For the second straight budget cycle, the pandemic is rearing its ugly head in Alexandria.
In a virtual town hall last night, Mayor Justin Wilson offered a look at the behind-the-scenes back and forth between local, state and federal agencies as the city works to get some assistance to help cover an estimated $41 million shortfall.
Last year, the city was the recipient of $23.9 million in CARES Act funding, which was put to use in things like rent and food assistance and couldn’t be used to cover other city expenses. The new federal assistance does not include local or state support, though, Wilson said, though he is hopeful a Democratic majority in the Senate can help to amend that.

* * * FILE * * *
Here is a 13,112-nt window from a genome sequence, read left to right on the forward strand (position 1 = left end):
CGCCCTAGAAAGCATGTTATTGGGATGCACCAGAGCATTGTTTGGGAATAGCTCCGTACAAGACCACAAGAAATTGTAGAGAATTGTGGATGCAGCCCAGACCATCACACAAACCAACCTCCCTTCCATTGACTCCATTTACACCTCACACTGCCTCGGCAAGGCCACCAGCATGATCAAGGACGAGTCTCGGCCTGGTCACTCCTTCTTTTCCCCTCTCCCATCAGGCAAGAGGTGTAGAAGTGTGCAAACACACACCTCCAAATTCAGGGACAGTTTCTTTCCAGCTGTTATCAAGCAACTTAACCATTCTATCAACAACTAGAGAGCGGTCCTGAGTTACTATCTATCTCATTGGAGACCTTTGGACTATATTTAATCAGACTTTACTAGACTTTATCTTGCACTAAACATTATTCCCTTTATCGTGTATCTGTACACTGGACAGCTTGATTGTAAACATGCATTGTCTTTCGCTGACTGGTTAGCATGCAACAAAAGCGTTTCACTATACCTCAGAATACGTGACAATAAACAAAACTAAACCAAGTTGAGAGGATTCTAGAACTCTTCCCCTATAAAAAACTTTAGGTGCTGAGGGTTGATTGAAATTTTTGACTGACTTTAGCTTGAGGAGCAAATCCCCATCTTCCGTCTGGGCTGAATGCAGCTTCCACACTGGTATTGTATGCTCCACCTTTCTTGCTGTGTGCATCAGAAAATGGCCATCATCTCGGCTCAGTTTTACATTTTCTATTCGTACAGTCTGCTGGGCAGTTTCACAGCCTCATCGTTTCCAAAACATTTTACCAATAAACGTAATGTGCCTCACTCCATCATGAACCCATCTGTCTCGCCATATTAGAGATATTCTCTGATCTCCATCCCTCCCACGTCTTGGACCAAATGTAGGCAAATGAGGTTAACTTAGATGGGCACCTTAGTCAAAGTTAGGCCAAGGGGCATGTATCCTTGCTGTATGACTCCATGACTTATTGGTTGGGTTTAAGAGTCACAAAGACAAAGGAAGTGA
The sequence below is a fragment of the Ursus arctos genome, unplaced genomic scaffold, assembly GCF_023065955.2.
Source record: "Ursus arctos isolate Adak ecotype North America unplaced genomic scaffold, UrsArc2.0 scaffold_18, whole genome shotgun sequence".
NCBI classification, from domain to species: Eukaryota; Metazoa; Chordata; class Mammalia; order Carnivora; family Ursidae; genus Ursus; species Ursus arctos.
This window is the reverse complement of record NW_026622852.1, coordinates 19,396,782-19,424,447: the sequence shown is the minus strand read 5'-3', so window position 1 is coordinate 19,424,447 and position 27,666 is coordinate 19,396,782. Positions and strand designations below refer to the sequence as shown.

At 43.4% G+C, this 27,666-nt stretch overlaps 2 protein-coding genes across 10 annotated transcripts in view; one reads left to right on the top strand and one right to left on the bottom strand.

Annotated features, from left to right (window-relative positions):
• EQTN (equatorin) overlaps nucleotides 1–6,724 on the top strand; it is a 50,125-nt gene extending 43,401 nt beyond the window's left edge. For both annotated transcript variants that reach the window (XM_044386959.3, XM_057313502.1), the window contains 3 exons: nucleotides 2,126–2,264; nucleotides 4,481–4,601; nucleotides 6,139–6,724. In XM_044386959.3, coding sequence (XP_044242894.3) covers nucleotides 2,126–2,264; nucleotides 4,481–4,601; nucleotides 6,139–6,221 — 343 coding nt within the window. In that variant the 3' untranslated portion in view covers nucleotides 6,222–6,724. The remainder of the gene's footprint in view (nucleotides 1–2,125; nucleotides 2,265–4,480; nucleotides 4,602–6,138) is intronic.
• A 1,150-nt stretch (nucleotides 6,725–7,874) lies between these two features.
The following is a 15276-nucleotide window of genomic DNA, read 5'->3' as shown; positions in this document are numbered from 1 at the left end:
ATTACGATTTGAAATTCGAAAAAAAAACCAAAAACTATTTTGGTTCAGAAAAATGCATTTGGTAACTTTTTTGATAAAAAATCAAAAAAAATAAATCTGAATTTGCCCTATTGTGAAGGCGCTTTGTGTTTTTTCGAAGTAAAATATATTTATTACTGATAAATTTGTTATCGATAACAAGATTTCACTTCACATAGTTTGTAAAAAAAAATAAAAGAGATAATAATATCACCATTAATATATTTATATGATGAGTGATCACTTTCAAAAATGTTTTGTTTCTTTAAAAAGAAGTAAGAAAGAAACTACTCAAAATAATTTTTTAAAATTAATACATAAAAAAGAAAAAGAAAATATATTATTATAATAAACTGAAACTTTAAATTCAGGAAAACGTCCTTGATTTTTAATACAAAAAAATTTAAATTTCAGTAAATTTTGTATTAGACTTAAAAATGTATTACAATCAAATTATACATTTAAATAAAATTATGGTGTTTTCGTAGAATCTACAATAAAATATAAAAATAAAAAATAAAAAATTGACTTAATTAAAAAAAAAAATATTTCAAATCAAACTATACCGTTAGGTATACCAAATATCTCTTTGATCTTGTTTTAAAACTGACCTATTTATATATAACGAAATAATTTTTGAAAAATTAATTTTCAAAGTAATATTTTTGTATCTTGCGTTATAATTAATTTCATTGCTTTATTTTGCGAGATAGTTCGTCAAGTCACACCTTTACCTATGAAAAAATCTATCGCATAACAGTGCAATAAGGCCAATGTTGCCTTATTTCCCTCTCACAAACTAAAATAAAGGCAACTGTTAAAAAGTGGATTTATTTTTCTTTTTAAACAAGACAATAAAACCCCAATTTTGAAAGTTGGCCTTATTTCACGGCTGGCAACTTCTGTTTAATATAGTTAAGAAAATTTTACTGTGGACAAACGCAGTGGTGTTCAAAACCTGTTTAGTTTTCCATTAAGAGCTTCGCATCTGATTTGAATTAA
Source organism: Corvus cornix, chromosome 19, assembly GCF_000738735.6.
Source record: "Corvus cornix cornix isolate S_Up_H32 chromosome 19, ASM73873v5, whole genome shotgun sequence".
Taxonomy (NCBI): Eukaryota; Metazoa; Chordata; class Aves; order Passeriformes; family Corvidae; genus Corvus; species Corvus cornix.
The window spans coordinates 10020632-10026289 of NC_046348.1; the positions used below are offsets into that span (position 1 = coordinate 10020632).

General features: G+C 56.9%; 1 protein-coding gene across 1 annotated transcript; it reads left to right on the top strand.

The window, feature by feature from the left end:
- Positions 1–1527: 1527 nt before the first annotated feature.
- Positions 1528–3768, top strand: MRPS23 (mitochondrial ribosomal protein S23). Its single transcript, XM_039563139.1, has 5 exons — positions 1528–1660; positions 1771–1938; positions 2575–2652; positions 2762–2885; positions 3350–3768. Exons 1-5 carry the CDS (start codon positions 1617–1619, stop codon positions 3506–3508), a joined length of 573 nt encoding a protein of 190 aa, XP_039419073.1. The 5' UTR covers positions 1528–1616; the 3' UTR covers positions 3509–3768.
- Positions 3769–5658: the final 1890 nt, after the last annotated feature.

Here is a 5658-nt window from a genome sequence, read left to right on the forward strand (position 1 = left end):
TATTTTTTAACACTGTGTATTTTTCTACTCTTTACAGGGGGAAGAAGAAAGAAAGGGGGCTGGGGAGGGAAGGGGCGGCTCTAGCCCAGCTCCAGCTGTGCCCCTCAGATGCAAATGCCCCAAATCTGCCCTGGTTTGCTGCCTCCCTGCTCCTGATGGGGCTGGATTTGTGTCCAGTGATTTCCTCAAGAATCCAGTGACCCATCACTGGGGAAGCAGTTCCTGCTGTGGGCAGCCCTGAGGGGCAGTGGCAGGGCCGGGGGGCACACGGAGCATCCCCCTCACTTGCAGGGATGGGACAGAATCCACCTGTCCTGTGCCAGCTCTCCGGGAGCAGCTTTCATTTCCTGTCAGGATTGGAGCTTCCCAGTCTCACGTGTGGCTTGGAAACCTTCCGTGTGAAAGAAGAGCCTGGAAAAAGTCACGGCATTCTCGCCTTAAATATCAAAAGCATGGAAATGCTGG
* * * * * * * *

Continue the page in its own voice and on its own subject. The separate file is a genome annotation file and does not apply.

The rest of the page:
“The Heroes Act adopted by house did include $87 million for Alexandria, which would have nearly replaced our estimated loss of revenue that we had assumed because of COVID,” Wilson said.
Last April, the pandemic forced Council to approve a drastically reduced Fiscal Year 2021 budget.
Beyond the immediate budget gap, concerns linger that it could be several years before the city’s economy fully recovers from a pandemic that permanently shut down businesses across the city and led to record unemployment that is gradually returning to normal levels.
“Right now, we’re facing a $41 million gap in the budget we will be working to adopt this spring,” Wilson said. “It’s a significant gap for us and we have more concerns down the line.”
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